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These predicates aren't existentially quantified, and so the corresponding propositions aren't, either. 21
c.
Relvar S certainly contains subtuples corresponding to SN, SC, and CT; however, those corresponding to SN
and SC are never repeated because {SNO} is a key. By contrast, those corresponding to CT are repeated, at
least potentially (as we know from Fig. 1.1), and such repetition does constitute redundancy.
With all of the foregoing by way of motivation, then, I offer the following as a putative “final” definition of
what it means for a database to exhibit redundancy:
Definition ( “final” version ): Let D be a database design; let DB be a database value (i.e., a set of values for
the relvars mentioned in D ) that conforms to D ; and let p be a proposition not involving any existential
quantification. If DB contains two or more distinct representations of p (either implicitly or implicitly), then
DB contains, and D permits, redundancy .
Observe in particular that a database can still display redundancy by this definition, even if it fully conforms
to The Principle of Orthogonal Design and all normalization principles. Note, however, that the definition still says
if (not if and only if ) a certain condition holds, then there's redundancy; I'd like to replace that if by if and only if ,
but I don't quite have the courage of my convictions here. Not yet.
Be that as it may, let's consider Examples 1-12 from earlier sections of this chapter and see what the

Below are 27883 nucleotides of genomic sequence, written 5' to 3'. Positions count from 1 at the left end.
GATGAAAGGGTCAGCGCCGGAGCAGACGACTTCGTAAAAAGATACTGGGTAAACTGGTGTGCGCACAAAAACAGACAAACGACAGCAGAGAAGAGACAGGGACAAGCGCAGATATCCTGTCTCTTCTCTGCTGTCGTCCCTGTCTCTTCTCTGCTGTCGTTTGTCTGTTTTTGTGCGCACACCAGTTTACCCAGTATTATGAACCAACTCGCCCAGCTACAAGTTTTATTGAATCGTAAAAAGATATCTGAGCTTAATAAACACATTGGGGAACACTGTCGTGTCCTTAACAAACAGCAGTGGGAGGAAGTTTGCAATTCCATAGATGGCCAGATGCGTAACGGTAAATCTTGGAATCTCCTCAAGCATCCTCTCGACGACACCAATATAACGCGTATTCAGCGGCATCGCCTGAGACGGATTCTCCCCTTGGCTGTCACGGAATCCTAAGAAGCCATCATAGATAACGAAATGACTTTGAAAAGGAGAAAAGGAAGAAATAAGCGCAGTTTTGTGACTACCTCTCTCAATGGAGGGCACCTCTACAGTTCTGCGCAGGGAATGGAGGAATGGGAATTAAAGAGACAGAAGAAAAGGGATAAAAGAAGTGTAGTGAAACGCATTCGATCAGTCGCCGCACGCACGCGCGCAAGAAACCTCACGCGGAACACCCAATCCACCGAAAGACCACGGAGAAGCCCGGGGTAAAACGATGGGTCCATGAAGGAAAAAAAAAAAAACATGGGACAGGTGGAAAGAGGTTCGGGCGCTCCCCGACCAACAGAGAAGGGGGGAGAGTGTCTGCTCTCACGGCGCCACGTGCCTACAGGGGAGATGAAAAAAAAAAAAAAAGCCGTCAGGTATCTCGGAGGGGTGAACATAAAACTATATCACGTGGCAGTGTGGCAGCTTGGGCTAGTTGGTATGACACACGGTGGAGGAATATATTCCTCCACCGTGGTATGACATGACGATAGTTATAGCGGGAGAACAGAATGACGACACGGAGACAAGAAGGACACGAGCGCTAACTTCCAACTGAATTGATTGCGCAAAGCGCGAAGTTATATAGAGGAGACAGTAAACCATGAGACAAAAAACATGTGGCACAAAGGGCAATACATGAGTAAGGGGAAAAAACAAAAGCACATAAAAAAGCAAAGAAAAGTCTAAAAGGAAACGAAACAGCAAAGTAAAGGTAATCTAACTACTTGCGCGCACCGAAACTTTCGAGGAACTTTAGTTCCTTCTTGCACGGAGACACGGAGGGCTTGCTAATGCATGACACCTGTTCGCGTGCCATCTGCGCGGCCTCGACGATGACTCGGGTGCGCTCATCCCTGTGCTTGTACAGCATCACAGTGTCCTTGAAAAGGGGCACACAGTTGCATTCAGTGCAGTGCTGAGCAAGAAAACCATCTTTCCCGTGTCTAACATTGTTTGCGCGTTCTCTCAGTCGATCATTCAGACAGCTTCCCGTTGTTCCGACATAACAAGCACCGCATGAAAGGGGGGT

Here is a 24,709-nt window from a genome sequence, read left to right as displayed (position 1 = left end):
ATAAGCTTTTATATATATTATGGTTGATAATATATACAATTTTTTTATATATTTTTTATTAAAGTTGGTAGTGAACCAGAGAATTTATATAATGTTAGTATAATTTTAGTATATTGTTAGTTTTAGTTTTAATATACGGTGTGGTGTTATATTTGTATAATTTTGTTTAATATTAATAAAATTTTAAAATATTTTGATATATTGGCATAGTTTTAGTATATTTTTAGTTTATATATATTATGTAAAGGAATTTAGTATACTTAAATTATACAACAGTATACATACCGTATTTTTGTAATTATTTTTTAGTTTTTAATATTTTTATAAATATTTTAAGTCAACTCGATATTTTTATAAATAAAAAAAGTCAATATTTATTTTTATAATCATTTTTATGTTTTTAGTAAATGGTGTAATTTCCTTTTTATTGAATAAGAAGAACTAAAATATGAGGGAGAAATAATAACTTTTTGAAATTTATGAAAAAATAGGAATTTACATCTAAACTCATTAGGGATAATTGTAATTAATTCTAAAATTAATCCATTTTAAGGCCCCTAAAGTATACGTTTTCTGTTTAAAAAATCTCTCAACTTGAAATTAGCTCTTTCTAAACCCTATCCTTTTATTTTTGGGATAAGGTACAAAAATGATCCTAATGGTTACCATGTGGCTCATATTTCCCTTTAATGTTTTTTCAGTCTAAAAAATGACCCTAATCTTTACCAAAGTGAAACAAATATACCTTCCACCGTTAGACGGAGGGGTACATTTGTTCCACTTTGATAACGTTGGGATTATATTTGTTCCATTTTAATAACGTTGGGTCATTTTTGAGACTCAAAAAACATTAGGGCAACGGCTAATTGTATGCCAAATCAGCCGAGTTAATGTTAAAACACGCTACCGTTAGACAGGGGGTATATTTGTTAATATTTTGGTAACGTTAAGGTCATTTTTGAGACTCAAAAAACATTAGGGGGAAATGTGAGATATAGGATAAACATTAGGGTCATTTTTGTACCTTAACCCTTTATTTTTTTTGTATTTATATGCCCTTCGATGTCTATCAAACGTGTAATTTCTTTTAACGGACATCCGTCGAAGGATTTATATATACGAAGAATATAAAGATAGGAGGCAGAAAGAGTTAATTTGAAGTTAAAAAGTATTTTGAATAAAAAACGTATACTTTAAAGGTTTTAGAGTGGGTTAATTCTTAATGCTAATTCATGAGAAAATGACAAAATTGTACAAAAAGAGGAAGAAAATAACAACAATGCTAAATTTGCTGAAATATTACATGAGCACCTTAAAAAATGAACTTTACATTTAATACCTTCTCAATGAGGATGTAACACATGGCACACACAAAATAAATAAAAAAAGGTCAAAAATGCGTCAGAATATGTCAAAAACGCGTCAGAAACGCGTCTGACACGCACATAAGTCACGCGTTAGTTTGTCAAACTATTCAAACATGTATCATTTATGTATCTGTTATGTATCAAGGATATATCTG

implications are for those examples specifically. Please note carefully: For simplicity, I use the unqualified term
proposition throughout the following analysis to mean a proposition that's not existentially quantified.
Examples 1-2
Both of these examples display redundancy because the proposition City SFO and state CA are the city and state for
zip 94100 is represented twice.
Example 3
Suppose two distinct tuples both contain the DATE value “Tuesday, January 18th, 2011”; then the database clearly
displays redundancy because the proposition January 18th, 2011 is a Tuesday is represented twice, explicitly. In
fact, there's redundancy even if that DATE value appears just once! The reason is that even in that case, the
proposition January 18th, 2011 is a Tuesday is represented both explicitly and implicitly, as a result of the fact that
one part of the value, the day of the week (Tuesday, in the example), can be determined algorithmically from the rest
of the value (January 18th, 2011, in the example).
Example 4
Let employee E1 be represented in both relvar EMP and relvar PGMR. The corresponding propositions are E1 is an
employee and E1 is a programmer . The former proposition is a logical consequence of the combination of the latter
proposition together with the proposition All programmers are employees . (Note that this latter proposition is
represented, in effect, by the fact that {ENO} in PGMR is a foreign key referencing {ENO} in EMP.) Thus, the
proposition E1 is an employee is represented twice, once explicitly and once implicitly.
21 In connection with the lack of quantification in the predicate for CT in particular, you might want to take another look at the section
“Normalization Serves Two Purposes” in Chapter 3.
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